Hematopoietic progenitor cells
Hematopoietic progenitor cells (HPCs) are an intermediate cell type in blood cell development. HPCs are immature cells that develop from hematopoietic stem cells, cells that can both self-renew and differentiate into hematopoietic progenitor cells. HPCs eventually differentiate into one of more than ten different types of mature blood cells.
Hematopoietic progenitor cells are categorized based upon their cell potency, or their differentiation potential. As blood cells develop, their potency decreases.
First, hematopoietic stem cells differentiate into multipotent progenitor cells. Multipotent progenitor cells are those with the potential to differentiate into a subset of cell types. These cells then differentiate into either the common myeloid progenitor (CMP) or common lymphoid progenitor (CLP). Both CMPs and CLPs are types of oligopotent progenitor cells (progenitor cells that differentiate into only a few cell types).
CMPs and CLPs continue to differentiate along cell lines into lineage-restricted progenitor cells that become final, mature blood cells.
Myeloid progenitor cells are precursors to the following types of blood cells:
- Red blood cells/erythrocytes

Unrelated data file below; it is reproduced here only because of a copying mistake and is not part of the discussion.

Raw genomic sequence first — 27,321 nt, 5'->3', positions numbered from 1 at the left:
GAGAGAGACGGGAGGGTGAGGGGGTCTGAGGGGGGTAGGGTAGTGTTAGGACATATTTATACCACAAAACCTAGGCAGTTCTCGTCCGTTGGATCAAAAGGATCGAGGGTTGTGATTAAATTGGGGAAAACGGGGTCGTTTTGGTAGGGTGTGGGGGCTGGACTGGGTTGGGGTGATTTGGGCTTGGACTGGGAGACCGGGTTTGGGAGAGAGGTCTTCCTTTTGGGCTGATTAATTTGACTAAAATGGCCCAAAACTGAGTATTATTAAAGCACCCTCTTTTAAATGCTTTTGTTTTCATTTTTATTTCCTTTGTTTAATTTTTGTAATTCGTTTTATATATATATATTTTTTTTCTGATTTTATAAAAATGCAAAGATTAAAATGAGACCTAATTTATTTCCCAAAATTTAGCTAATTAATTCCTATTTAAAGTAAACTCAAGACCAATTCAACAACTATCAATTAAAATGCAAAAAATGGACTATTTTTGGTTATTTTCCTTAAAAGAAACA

- Mast cells
- Dendritic cells
Lymphoid progenitor cells (also known as lymphoblasts) are precursors to other mature blood cell types, including:
- NK-cells/Natural killer cells
- Dendritic cells
Function of progenitor cells
The primary role of progenitor cells is to replace dead or damaged cells. In this way, progenitor cells are necessary for repair after injury and as part of ongoing tissue maintenance. Progenitor cells also replenish blood cells and play a role in embryonic development.
Uses of progenitor cells in medicine
Neural progenitor cells (NPCs) are being explored alongside neural stem cells for their potential to treat diseases of or injury to the central nervous system. A deeper understanding of how these cells function on a cellular and molecular basis is needed to progress from early experimental research to therapeutic use.
NPCs are currently utilized in research conducted on CNS disorders, development, cell regeneration and degeneration, neuronal excitability, and therapy screening. When compared to induced pluripotent stem cells, which are cells reprogrammed into a pluripotent state, NPCs can cut down on time in some experiments.
Hematopoietic progenitor cells and stem cells are being researched for their capacity to treat blood cell disorders. They are also currently used to help treat patients with a variety of malignant and non-malignant diseases via bone marrow transplants that deliver bone marrow and peripheral blood progenitor cells to patients. These procedures can assist patients in recovering from the damage caused by chemotherapy.
Additionally, researchers are examining the potential of using progenitor cells to create a variety of tissues, such as blood vessels, heart valves, and electrically conductive tissue for the cardiovascular system.